Three Class Actions Present Big Trouble for Arizona Blood Testing Company

Max Kellogg | Legal Staff Writer

Theranos_Blood_Testing.jpgReuters

 

Three class-action lawsuits in Northern California have been filed against the Arizona-based blood-testing firm Theranos. The first and third class actions were filed May 26 and   May 30 respectively, alleging that Theranos falsely advertised its products to consumers. The second class action was filed May 27, alleging that the company breached its contract with customers by not providing what had been promised—a minimally invasive procedure and accurate test results.

Theranos specializes in “non-invasive” blood testing, selling blood tests to individuals in Wellness Centers at Walgreens Pharmacies. The company claimed that its proprietary technology was capable of analyzing dozens of diagnostic tests with a single drop of blood. Its “smaller than a dime” test tube has become almost a hallmark for the company. Three lawsuits emerged after findings that advertisements produced by Theranos, which claimed the company was in compliance with federal regulation, were created during a time when Theranos was regularly sanctioned by federal authorities, including the Centers for Medicare, Medicaid Services and the FDA. In addition, the lawsuits allege that lab tests were performed at the wrong settings and test data from Theranos differed from two of the largest laboratory companies enough to where it would negatively impact patient care.

Arizona citizen Casey Jones filed his class-action suit after his doctor ordered a blood panel as part of a health physical. According to the complaint, Jones chose Theranos to test his sample because of the company’s less invasive procedure and highly acclaimed technology. When he arrived at Walgreens, he was subjected to having vials of blood drawn instead of the finger prick procedure of which he was informed and promised. Shortly after this procedure, Jones read reports of Theranos giving inaccurate results and was concerned that his results were possibly inaccurate as well. The company recently announced on May 19 that it had either voided or restated two year’s worth of test results. According to attorneys from McCuneWright LLP, "as a result, tens of thousands of patients may have been given incorrect blood-test results, been subject to unnecessary or potentially harmful treatments, and/or been denied the opportunity to seek treatment for a treatable condition.” Between a procedure Jones did not want and the potential for inaccurate results, Jones filed suit and believes that there are many others in a similar situation.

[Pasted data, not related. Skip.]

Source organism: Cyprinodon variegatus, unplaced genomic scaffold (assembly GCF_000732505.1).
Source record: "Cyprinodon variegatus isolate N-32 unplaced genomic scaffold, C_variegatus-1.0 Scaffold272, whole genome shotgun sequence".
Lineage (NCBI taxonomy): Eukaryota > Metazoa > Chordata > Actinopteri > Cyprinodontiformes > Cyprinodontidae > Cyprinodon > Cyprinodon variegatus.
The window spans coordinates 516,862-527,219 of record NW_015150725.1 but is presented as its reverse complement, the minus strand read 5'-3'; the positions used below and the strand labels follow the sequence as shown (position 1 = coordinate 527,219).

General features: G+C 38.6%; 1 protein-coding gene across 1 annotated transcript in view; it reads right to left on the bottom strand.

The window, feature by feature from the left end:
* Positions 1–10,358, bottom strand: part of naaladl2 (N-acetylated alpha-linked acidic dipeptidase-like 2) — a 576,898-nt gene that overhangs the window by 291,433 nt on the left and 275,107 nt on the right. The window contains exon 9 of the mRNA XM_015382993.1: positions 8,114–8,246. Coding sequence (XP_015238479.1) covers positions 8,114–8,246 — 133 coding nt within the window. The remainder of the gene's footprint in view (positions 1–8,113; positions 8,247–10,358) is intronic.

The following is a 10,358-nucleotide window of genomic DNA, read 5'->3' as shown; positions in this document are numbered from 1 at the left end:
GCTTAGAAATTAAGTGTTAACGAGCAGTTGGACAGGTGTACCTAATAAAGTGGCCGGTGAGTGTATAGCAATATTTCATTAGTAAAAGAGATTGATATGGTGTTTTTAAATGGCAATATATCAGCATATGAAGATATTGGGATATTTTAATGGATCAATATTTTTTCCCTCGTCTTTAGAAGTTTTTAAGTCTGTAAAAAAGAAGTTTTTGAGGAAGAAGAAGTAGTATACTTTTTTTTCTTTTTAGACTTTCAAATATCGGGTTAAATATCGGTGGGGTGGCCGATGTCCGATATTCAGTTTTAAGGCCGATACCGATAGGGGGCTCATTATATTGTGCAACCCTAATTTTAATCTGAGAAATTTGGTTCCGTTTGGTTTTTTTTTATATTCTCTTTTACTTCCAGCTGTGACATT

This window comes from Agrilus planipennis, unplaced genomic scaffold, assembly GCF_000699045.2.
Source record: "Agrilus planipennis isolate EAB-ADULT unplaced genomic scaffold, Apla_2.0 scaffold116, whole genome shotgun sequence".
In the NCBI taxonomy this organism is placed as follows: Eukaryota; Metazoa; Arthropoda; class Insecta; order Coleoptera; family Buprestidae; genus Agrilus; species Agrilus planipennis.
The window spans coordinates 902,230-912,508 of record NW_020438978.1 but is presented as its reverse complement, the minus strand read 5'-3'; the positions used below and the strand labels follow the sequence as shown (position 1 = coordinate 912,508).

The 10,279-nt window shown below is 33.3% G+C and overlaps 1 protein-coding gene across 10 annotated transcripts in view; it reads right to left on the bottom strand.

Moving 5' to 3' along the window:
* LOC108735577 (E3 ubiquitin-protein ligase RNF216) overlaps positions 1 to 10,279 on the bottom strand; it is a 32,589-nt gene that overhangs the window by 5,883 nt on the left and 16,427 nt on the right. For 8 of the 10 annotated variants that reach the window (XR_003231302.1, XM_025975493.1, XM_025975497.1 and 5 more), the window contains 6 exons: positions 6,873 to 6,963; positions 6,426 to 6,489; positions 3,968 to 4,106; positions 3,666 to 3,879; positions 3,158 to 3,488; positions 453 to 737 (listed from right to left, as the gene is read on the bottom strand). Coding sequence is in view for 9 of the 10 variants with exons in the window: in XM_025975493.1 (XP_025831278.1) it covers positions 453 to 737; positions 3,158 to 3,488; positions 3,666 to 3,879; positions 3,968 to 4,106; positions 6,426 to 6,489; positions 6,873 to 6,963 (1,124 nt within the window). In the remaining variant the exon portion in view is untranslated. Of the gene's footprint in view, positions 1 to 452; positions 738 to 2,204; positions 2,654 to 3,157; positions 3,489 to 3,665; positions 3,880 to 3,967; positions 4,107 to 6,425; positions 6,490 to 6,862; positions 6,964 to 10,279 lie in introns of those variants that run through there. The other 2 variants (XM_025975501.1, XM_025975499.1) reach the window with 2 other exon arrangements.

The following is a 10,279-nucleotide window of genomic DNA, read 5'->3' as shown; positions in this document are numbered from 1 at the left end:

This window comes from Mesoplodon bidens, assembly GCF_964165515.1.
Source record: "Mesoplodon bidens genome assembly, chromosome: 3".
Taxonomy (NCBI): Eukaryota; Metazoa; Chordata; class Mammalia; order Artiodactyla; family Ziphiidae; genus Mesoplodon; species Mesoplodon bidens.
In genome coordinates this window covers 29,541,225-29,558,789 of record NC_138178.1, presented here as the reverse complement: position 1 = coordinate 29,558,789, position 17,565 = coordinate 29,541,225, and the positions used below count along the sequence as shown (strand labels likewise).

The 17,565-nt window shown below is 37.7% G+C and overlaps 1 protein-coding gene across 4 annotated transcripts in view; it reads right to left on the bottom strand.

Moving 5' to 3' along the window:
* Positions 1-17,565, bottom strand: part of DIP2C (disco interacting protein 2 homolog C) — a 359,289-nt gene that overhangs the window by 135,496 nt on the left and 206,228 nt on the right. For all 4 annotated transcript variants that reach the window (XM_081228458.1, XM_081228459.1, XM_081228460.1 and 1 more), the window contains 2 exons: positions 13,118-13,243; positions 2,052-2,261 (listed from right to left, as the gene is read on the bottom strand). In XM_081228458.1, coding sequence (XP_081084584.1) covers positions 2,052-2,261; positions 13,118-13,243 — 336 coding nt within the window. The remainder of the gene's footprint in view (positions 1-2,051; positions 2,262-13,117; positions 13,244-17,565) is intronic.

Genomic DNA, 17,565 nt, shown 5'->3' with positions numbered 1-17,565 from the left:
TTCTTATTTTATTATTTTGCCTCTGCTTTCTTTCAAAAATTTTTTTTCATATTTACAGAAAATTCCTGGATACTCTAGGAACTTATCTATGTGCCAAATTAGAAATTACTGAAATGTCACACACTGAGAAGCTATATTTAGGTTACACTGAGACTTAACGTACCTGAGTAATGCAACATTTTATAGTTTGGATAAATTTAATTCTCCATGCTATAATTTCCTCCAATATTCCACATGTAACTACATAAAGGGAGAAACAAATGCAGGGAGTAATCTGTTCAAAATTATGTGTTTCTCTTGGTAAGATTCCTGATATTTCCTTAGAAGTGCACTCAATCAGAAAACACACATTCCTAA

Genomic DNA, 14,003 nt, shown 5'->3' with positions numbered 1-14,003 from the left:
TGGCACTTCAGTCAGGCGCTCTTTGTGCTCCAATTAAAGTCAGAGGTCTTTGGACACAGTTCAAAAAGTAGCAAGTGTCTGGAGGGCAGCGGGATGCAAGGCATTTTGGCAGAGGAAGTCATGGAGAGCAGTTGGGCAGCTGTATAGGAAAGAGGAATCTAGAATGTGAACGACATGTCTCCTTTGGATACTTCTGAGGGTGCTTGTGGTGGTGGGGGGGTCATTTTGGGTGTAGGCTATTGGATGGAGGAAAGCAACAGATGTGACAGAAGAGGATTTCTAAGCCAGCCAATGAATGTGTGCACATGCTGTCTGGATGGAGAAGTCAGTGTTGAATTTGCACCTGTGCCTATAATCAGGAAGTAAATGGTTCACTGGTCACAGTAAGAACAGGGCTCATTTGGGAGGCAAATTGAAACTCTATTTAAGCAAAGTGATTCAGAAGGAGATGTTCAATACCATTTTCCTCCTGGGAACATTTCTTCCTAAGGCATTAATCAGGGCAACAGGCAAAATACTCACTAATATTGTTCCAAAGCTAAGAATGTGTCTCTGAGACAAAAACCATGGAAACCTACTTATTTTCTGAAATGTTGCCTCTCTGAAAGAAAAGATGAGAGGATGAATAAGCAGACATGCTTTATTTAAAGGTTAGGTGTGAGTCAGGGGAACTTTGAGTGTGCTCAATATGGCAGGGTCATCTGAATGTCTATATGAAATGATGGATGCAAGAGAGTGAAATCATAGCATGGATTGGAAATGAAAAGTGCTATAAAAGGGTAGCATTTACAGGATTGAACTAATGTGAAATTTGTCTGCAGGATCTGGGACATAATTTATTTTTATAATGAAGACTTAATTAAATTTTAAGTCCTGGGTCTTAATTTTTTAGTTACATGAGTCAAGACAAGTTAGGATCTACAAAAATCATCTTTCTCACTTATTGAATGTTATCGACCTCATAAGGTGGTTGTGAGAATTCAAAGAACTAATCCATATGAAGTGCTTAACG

Respected critics have come forward who state that Theranos’ “tests are 60 percent less accurate than the two leading labs on the market.” Jones’ attorney is confident that a sizeable class-action lawsuit can be made.

Theranos contends that there is no merit to the cases, that it will “vigorously defend” all claims and that there is no evidence that the tests themselves were inaccurate. However, Jones’ attorney Robert Carey likens this situation to having a pacemaker procedure performed only to later find that it has 50% failure rate. According to Carey, “You don’t have to sit and wait for it to break to have a claim.”

The cases are: M.P.B. v. Theranos, Inc., No. 3:16-cv- 02810 (N.D. Cal.); Jones v. Theranos, Inc., No. 3:16-cv- 02835 (N.D. Cal.); R.G. v. Theranos, Inc. 5:16-cv- 02891 (N.D. Cal)

 


Counsel Financial provides working capital credit lines up to $5 million exclusively for the plaintiffs' bar in all states except California, where credit lines are issued by California Attorney LendingExplore all of our financial solutions designed for contingent fee practice.